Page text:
But before you bolster your mutual fund, or fork over more money for your 401(k), you might want to ask yourself, “What’s my money doing anyway?”
In the beginning…In the late 1960′s, a group of very creative…

June 1st, 2003
A Cardinal Complains, a Board Chair Resigns - What Does It All Mean?

JUNE 18, New York – This week the head of the U.S. Catholic Church’s National Review Board, former Oklahoma Governor Frank Keating, resigned suddenly from his post. The National Review Board is charged with monitoring the Church’s reforms in the wake of the clergy sex abuse scandal.
Governor vs. cardinal
The drama that led to this conclusion occurred in full public view last week. Though pretty complicated (even to church insiders), it seems to have unfolded pretty much like this:

In May, Cardinal Roger Mahony of Los Angeles had led the California bishops in resolving not to fill out a research survey on clergy sexual abuse, alarmed by the specter of lawsuits and media leaks.
In a June 12 L.A.

June 1st, 2003
A Little Bible Study Didn't Hurt

For years I’ve recited the same prayer, every morning as I drive to work and every evening before I go to bed: Lord, help me feel your presence and be nicer to people. But my morning prayer is usually interrupted by some nimrod doing 80 in the slow lane who has just cut me off. And more often than not, my evening prayer is preempted by pondering that age-old question: what will I have for breakfast, a smoothie or soy latte?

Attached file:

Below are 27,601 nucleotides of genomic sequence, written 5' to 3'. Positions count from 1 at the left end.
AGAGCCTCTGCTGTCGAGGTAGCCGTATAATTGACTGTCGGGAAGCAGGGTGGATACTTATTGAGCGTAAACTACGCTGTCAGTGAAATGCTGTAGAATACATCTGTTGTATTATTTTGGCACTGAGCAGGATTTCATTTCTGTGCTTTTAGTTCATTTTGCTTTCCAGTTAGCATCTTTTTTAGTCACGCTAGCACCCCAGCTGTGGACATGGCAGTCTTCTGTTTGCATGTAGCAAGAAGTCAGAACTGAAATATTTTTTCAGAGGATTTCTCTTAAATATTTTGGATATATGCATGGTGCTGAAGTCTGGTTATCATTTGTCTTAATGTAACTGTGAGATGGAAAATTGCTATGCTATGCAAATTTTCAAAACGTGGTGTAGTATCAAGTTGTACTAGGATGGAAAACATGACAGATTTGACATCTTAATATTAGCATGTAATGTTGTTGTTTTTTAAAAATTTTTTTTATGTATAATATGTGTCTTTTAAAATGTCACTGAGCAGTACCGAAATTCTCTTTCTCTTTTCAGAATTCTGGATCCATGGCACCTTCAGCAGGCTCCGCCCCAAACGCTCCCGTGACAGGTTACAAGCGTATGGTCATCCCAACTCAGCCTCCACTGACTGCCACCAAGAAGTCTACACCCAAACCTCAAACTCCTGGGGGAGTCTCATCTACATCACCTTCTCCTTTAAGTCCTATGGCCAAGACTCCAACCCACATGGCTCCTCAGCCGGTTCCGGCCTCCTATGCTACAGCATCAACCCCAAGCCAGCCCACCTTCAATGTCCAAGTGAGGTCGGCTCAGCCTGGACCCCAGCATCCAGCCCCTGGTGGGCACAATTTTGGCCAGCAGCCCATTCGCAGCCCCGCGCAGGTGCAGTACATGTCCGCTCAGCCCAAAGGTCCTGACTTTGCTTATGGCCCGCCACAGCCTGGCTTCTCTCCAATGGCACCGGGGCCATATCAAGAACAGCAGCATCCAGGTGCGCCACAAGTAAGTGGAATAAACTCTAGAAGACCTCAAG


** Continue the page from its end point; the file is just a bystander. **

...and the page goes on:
But hey, God knows what’s in my heart. It’s not like I’m asking to win the lottery or anything (although if you’re listening, Big Fella, that would be nice too). So surely He’d be willing to grant a prayer so selfless.
He hasn’t. And every time I’ve cursed…

May 28th, 2003
Wisdom Culled from a Family Brunch

Stories
—there are so many of them in the world…everyone has one.